5. Michael Turner (5) – He’ll head back on the road on Sunday, where he has struggled thus far.
6. Kurt Warner (6) – Anquan Boldin returns to the fold for the Cardinal offense at a good time, facing one of the league’s stingiest defenses.
7. Reggie Bush (7) – Ironically, in a game where flashes ability to run the ball, he suffers a knee injury that will keep him out two-to-four weeks. Luckily for him, Kim Kardashian will help heal his wounds. Mmmm….Kim Kardashian. Bootylicious.
8. Steven Jackson (NR) – He’s scored four times in the past three games. Finally, Jackson is living up to his draft day value.
9. Peyton Manning (7) – As evidenced by Sunday’s output in Green Bay, the one-dimensional Colts are not as potent without a running game.
10. Marion Barber (NR) – With Romo out, all of the pressure falls on Barber’s shoulders to produce.
Link of the Week
Yet again, I can’t deprive the public by providing just one link. I’ve been in television heaven over the past week. With the Phillies participating in the World Series for the first time in 15 years and the best episode ever of How I Met Your Mother, it’s been a hit parade.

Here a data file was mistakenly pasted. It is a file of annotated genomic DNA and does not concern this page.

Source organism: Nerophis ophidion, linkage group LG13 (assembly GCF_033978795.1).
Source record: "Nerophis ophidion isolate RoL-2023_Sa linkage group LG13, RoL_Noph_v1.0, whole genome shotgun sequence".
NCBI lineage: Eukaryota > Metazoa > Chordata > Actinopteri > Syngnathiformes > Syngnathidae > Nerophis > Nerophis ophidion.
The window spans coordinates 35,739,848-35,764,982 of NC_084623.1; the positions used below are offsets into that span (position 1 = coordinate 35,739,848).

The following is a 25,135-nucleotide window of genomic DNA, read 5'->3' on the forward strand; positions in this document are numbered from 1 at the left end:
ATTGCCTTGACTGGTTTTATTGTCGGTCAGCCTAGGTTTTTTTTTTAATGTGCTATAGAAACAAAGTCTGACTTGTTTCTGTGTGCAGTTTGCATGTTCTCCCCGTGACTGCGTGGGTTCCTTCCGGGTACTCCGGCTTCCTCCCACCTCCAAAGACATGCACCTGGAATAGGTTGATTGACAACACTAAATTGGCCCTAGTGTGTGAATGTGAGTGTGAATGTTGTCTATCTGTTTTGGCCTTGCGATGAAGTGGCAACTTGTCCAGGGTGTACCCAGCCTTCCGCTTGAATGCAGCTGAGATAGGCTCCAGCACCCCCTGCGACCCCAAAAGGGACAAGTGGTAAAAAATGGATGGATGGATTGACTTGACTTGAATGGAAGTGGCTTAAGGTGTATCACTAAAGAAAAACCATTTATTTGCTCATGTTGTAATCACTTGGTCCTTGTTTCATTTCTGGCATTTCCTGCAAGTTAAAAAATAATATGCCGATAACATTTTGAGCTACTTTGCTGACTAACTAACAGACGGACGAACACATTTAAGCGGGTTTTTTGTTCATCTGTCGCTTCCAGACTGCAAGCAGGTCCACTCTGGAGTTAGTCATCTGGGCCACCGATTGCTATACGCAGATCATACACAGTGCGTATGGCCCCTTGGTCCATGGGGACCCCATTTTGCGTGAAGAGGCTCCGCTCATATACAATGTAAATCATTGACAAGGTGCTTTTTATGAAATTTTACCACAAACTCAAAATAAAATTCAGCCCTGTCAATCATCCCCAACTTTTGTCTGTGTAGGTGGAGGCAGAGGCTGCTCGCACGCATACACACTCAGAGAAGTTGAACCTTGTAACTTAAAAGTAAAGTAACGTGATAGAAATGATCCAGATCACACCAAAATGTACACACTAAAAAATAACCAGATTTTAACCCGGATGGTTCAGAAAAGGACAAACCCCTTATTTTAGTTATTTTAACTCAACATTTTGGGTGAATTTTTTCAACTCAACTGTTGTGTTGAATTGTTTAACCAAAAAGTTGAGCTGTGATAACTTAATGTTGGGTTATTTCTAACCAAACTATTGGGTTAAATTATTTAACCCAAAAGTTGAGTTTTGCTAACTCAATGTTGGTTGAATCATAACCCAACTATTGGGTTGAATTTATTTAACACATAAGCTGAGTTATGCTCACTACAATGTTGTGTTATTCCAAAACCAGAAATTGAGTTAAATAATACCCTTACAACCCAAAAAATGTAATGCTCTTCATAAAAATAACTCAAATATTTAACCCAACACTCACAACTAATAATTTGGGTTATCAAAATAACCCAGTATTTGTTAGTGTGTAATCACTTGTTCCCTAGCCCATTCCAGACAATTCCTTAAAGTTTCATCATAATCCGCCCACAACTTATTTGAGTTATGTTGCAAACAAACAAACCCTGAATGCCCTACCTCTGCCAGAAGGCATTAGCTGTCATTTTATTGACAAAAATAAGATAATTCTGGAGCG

However, last week’s Saturday Night Live produced true gems. Amy Poehler performed a rap song while Vice Presidential hopeful Sarah Palin sat nearby for the musical ditty. The best component of the skit is how Poehler maneuvers while being pregnant. This is one of the performances of the year. She’s a lead candidate for TV MVP thus far.
An honorable mention goes to the MacGruber bits, which take a MacGyver-like character and gives him severe economic problems, which eventually lead him to shooting heroin. Thus, all of his gadgets make him susceptible to a lack of cash flow. In my opinion, it’s one of the funniest skits on SNL in years.
Next week, get ready for a Two Minute Warning first. It’s the first ever TMW diary, as I endure a day of NFL games at a place called the Bob Seger Castle (seriously) followed by Game 4 of the World Series. I’ll be putting the “Night Moves” on there, for sure!